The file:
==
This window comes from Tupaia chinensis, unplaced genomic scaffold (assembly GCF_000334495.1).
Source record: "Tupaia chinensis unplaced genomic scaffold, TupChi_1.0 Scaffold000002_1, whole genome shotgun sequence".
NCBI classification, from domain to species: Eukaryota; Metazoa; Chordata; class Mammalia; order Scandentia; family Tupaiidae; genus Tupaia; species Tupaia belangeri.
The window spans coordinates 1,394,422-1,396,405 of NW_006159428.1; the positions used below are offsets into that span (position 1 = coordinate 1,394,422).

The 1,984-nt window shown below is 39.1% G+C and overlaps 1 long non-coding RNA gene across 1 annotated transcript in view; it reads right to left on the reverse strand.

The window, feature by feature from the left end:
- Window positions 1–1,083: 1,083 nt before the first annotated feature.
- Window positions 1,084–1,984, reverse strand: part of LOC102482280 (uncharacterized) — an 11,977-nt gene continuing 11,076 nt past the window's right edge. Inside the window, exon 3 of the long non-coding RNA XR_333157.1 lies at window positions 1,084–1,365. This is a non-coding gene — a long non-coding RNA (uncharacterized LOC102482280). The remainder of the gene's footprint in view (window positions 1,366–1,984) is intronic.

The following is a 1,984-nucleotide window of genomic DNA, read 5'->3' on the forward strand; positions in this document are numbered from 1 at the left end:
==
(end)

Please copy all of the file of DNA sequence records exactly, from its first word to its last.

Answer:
This window comes from Tupaia chinensis, unplaced genomic scaffold (assembly GCF_000334495.1).
Source record: "Tupaia chinensis unplaced genomic scaffold, TupChi_1.0 Scaffold000002_1, whole genome shotgun sequence".
NCBI classification, from domain to species: Eukaryota; Metazoa; Chordata; class Mammalia; order Scandentia; family Tupaiidae; genus Tupaia; species Tupaia belangeri.
The window spans coordinates 1,394,422-1,396,405 of NW_006159428.1; the positions used below are offsets into that span (position 1 = coordinate 1,394,422).

The 1,984-nt window shown below is 39.1% G+C and overlaps 1 long non-coding RNA gene across 1 annotated transcript in view; it reads right to left on the reverse strand.

The window, feature by feature from the left end:
- Window positions 1–1,083: 1,083 nt before the first annotated feature.
- Window positions 1,084–1,984, reverse strand: part of LOC102482280 (uncharacterized) — an 11,977-nt gene continuing 11,076 nt past the window's right edge. Inside the window, exon 3 of the long non-coding RNA XR_333157.1 lies at window positions 1,084–1,365. This is a non-coding gene — a long non-coding RNA (uncharacterized LOC102482280). The remainder of the gene's footprint in view (window positions 1,366–1,984) is intronic.

The following is a 1,984-nucleotide window of genomic DNA, read 5'->3' on the forward strand; positions in this document are numbered from 1 at the left end: